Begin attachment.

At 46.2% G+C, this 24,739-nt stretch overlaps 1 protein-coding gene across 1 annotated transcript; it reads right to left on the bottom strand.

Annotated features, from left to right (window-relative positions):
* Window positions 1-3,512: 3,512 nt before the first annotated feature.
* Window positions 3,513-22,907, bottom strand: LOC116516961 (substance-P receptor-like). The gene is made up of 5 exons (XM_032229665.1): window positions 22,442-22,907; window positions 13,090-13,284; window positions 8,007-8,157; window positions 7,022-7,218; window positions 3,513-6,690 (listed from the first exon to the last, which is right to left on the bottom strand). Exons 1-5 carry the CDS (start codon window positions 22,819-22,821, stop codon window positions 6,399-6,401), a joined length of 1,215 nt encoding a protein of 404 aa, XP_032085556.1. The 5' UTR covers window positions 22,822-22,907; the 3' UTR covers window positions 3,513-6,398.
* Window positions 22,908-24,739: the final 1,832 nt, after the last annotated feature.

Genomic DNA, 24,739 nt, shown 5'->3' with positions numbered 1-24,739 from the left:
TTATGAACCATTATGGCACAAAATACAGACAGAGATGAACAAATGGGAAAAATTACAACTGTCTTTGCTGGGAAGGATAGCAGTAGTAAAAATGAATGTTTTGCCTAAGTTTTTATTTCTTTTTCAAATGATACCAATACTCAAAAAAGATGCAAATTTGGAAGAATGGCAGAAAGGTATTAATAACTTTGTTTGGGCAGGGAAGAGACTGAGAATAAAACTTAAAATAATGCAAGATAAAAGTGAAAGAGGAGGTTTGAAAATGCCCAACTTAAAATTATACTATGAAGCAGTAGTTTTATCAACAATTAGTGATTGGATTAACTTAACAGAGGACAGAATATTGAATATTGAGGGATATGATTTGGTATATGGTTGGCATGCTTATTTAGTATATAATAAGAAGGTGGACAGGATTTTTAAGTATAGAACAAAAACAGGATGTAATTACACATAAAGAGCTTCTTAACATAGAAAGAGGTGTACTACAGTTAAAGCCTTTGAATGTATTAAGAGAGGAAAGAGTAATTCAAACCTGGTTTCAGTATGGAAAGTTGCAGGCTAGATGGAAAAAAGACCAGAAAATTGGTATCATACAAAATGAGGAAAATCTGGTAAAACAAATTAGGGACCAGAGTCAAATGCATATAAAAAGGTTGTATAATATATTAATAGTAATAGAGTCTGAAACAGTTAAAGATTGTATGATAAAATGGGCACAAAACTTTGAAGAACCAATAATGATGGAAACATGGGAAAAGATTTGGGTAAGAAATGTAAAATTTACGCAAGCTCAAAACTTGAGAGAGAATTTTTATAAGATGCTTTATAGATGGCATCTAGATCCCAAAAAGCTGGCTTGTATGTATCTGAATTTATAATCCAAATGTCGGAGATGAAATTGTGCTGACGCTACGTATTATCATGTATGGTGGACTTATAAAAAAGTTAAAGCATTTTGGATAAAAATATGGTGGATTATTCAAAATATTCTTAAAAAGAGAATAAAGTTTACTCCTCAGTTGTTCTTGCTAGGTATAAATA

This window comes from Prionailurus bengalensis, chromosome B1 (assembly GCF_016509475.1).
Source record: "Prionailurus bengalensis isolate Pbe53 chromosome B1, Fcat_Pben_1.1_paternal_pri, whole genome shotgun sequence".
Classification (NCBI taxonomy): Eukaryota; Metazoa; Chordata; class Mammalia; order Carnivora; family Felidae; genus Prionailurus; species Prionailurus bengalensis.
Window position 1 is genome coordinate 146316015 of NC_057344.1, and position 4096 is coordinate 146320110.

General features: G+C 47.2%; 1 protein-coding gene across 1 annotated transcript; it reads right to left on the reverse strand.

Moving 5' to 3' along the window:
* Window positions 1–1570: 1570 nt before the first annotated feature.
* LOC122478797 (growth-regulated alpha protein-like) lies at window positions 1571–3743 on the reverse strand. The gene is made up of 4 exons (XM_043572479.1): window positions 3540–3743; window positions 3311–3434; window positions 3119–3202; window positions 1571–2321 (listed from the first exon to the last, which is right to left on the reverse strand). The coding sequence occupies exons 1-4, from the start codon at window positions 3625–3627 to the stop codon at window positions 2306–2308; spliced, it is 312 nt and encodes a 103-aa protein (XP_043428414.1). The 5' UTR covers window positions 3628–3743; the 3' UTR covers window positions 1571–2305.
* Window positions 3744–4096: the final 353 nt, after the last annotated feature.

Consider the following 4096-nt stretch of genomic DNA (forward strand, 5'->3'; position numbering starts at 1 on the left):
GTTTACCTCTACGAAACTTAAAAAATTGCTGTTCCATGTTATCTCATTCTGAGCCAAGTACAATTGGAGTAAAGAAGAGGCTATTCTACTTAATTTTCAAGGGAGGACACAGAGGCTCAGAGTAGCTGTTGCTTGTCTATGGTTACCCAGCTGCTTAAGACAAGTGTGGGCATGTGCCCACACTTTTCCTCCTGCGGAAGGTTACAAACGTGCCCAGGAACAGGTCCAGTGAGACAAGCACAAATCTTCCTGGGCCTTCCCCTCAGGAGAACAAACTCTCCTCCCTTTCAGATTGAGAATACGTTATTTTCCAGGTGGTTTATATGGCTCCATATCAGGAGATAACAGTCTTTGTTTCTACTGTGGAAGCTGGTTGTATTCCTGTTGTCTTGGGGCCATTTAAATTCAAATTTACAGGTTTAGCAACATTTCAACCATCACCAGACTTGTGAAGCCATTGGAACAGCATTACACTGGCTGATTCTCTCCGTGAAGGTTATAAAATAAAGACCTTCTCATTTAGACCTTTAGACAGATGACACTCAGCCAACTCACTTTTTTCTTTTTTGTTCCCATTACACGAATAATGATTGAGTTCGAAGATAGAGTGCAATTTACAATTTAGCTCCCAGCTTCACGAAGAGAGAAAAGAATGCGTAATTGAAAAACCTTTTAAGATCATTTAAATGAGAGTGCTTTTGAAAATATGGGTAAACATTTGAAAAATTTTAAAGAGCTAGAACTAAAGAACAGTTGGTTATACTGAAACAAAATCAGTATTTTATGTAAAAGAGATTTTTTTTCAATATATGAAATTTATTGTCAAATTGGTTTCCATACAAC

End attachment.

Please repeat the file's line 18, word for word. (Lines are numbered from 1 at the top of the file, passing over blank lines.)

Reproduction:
GTTTACCTCTACGAAACTTAAAAAATTGCTGTTCCATGTTATCTCATTCTGAGCCAAGTACAATTGGAGTAAAGAAGAGGCTATTCTACTTAATTTTCAAGGGAGGACACAGAGGCTCAGAGTAGCTGTTGCTTGTCTATGGTTACCCAGCTGCTTAAGACAAGTGTGGGCATGTGCCCACACTTTTCCTCCTGCGGAAGGTTACAAACGTGCCCAGGAACAGGTCCAGTGAGACAAGCACAAATCTTCCTGGGCCTTCCCCTCAGGAGAACAAACTCTCCTCCCTTTCAGATTGAGAATACGTTATTTTCCAGGTGGTTTATATGGCTCCATATCAGGAGATAACAGTCTTTGTTTCTACTGTGGAAGCTGGTTGTATTCCTGTTGTCTTGGGGCCATTTAAATTCAAATTTACAGGTTTAGCAACATTTCAACCATCACCAGACTTGTGAAGCCATTGGAACAGCATTACACTGGCTGATTCTCTCCGTGAAGGTTATAAAATAAAGACCTTCTCATTTAGACCTTTAGACAGATGACACTCAGCCAACTCACTTTTTTCTTTTTTGTTCCCATTACACGAATAATGATTGAGTTCGAAGATAGAGTGCAATTTACAATTTAGCTCCCAGCTTCACGAAGAGAGAAAAGAATGCGTAATTGAAAAACCTTTTAAGATCATTTAAATGAGAGTGCTTTTGAAAATATGGGTAAACATTTGAAAAATTTTAAAGAGCTAGAACTAAAGAACAGTTGGTTATACTGAAACAAAATCAGTATTTTATGTAAAAGAGATTTTTTTTCAATATATGAAATTTATTGTCAAATTGGTTTCCATACAAC